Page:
Ten Days in August (Natalie’s Review)

Ten Days in August cover
Title: Ten Days in August
Author: Kate McMurray
Publisher: Kensington Publishing Corp.
Release Date: March 29, 2016
Genre(s): M/M Historical
Page Count: 256
Reviewed by: Natalie
Heat Level: 2.5 flames out of 5
Rating: 3.3 stars out of 5

From the Lower East Side to uptown Manhattan, a curious detective searches for clues on the sidewalks of New York—and finds a secret world of forbidden love that’s too hot to handle…

New York City, 1896. As the temperatures rise, so does the crime rate. At the peak of this sizzling heat wave, police inspector Hank Brandt is called to investigate the scandalous murder of a male prostitute. His colleagues think he should drop the case, but Hank’s interest is piqued, especially when he meets the intriguing key witness: a beautiful female impersonator named Nicholas Sharp.

As a nightclub performer living on the fringes of society, Nicky is reluctant to place his trust in a cop—even one as handsome as Hank. With Police Commissioner Theodore Roosevelt cracking down on vice in the city, Nicky’s afraid that getting involved could end his career. But when he realizes his life is in danger—and Hank is his strongest ally—the two men hit the streets together to solve the crime. From the tawdry tenements of the Lower East Side to the moneyed mansions of Fifth Avenue, Nicky and Hank are determined to uncover the truth. But when things start heating up between them, it’s not just their lives on the line. It’s their love…

This was my first time reading Kate McMurray’s work. I came across the blurb for Ten Days in August on NetGalley and decided to request an ARC. *squeals* It sounded divine! I don’t read too many historicals, but I was ready to go full throttle with this story.

*in my Sophia Petrillo voice* Picture it, New York City, 1896.

Temperatures have hit the 100-degree mark. People are dying from heat stroke since there’s no refuge from the unbearable heat. If you’re poor and living in a tenement, it’s even worse. Clean water is scarce; crime is high.

Hank Brandt is a police officer, well he’s an acting inspector for the NYC Police Department (promotion pending). He’s out investigating the murder of a working boy (read prostitute) at one of the “fairy clubs.” Hank crosses paths with the witness who found the body, Nicholas Sharp. Nicholas works at Club Bulgaria as female impersonator singer/dancer Paulina Clodhopper. Hank finds Nicholas fetching and the same can be said for Nicholas regarding his attraction to Hank. There’s an instant attraction, but both men know that nothing will ever become of their attraction since the type of relationship they seek es escándalo! Homosexuality in 1896 NYC, big ole no-no. Cross-dressing in public, a MAJOR no-no.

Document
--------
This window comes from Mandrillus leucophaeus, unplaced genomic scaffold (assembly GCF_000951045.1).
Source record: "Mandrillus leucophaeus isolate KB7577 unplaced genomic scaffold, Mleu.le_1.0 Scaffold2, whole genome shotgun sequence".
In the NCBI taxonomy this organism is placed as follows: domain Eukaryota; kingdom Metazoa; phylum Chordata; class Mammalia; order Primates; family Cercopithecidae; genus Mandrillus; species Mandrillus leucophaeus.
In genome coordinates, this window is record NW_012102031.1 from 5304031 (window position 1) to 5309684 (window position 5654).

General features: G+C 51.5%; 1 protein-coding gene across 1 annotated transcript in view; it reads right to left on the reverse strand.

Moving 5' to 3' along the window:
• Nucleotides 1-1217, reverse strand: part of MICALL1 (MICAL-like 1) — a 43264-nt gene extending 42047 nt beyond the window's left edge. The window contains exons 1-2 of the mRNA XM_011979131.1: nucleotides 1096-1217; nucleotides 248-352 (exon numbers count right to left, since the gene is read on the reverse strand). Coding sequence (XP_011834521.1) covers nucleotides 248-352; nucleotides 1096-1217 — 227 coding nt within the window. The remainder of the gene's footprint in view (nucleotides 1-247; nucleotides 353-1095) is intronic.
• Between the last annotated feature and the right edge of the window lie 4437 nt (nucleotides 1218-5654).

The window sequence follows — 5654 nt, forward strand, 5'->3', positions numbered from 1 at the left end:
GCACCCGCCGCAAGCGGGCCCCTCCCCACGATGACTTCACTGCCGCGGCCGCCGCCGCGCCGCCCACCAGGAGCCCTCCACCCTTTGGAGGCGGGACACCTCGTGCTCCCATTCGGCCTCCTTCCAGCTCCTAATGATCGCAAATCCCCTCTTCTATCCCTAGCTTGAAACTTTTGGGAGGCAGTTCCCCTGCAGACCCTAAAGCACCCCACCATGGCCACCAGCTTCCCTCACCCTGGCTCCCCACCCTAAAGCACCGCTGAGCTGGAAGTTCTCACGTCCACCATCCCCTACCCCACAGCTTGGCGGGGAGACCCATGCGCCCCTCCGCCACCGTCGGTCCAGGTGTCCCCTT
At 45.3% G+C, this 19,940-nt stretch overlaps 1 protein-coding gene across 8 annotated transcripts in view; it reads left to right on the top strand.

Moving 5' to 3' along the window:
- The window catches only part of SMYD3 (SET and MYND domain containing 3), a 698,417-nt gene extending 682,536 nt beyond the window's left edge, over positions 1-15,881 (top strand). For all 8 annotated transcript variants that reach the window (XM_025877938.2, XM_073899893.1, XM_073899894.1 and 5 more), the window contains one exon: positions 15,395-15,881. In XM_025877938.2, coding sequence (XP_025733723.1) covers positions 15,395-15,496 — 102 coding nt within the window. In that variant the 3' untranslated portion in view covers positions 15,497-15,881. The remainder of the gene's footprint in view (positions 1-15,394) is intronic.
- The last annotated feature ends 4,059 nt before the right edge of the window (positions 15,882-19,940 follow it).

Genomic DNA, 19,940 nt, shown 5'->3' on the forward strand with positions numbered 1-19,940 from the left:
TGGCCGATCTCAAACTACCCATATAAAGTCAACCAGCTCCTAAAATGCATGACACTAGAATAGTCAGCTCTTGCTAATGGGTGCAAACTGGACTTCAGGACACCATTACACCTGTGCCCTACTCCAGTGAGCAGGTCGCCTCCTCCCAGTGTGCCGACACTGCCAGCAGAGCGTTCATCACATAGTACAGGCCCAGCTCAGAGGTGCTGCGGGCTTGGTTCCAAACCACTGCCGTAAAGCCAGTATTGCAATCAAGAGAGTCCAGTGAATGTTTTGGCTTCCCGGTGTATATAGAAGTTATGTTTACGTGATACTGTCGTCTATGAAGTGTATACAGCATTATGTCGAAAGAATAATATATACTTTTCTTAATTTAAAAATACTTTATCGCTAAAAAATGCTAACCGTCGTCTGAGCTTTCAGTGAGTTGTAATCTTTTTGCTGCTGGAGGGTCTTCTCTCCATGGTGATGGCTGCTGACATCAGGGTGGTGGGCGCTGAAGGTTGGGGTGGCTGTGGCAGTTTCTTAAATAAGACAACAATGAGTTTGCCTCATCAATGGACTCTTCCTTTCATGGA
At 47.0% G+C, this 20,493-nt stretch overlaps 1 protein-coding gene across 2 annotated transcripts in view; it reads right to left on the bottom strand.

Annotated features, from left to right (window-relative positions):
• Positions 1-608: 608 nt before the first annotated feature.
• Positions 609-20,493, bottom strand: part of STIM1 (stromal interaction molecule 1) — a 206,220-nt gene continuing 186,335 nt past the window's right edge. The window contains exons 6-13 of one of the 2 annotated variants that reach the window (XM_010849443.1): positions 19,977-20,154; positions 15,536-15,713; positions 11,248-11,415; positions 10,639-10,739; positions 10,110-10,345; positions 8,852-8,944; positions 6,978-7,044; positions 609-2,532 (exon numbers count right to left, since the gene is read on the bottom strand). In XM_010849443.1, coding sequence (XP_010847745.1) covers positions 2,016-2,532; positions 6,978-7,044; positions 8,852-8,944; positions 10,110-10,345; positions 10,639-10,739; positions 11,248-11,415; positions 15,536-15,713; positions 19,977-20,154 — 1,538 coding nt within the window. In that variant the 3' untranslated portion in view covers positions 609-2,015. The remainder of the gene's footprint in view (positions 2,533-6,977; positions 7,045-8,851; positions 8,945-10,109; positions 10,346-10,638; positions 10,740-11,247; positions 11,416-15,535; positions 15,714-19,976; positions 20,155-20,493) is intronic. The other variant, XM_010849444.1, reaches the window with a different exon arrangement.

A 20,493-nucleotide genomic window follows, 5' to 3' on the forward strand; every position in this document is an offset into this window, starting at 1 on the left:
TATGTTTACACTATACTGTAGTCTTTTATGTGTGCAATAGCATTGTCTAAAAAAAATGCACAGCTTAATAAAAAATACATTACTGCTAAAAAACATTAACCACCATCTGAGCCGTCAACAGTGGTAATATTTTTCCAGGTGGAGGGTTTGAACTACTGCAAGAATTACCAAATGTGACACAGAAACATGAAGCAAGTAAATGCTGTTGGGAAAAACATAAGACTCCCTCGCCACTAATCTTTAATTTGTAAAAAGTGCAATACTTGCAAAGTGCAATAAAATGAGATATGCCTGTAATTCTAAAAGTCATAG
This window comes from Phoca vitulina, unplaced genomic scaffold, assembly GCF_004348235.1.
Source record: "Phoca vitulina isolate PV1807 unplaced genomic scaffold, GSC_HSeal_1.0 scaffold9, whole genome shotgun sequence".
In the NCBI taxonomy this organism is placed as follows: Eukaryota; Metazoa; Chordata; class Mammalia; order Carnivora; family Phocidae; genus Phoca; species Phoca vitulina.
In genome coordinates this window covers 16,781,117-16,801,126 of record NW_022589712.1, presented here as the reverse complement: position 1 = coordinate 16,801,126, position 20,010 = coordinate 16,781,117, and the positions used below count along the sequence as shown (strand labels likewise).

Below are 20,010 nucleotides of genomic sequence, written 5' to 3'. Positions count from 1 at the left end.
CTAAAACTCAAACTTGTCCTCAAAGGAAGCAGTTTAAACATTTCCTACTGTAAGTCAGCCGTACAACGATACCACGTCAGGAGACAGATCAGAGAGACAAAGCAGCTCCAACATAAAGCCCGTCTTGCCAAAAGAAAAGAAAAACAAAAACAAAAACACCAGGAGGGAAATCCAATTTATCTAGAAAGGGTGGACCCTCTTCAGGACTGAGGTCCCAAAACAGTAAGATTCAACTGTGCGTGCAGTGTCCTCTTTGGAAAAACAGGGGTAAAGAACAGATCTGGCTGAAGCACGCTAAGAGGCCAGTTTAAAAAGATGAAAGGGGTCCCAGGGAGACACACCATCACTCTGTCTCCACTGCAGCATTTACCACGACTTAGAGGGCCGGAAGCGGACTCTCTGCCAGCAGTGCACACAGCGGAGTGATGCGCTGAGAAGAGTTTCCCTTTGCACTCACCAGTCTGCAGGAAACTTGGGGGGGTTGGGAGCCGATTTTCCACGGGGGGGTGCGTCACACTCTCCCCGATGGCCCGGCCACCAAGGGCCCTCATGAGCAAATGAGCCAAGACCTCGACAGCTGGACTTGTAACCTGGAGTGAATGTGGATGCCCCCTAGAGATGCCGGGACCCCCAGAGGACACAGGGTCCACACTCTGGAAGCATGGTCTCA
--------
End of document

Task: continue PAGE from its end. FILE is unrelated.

This is where our story begins.

Okay, my critique? It took me about ten pages to figure out this story was going to be an interesting read. Not interesting as in bad. Interesting as in offbeat. Think of watching an old black and white movie on AMC and the jargon of the characters. I wasn’t accustomed to that. It took reading a historical to an entirely different level for me. The writing wasn’t bad, on the contrary, it was actually splendid. It just felt laborious for me at times to move further along in the story. It was a struggle up until the 60% mark, and that’s a lot of book. Also, the relationship between Hank and Nicholas would hold my interest, and then I’d lose interest. Lots of ups and downs that I found frustrating. The latter part of the book and the secondary characters added a lot to the storyline. I wonder if Andrew and Charlie will get their own book. I’d read it since I now know what to expect with Ms. McMurray’s writing style.

My rating for this story falls in between 3 stars and 3.5 stars. It was a fantastic concept, the execution was great, I just think the style in which the book was written will take some getting used to for newer readers who aren’t accustomed to being immersed in a story that rings true to the period.

Overall, this was an entertaining read.

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Galley copy of provided by Kensington Publishing in exchange of an honest review.

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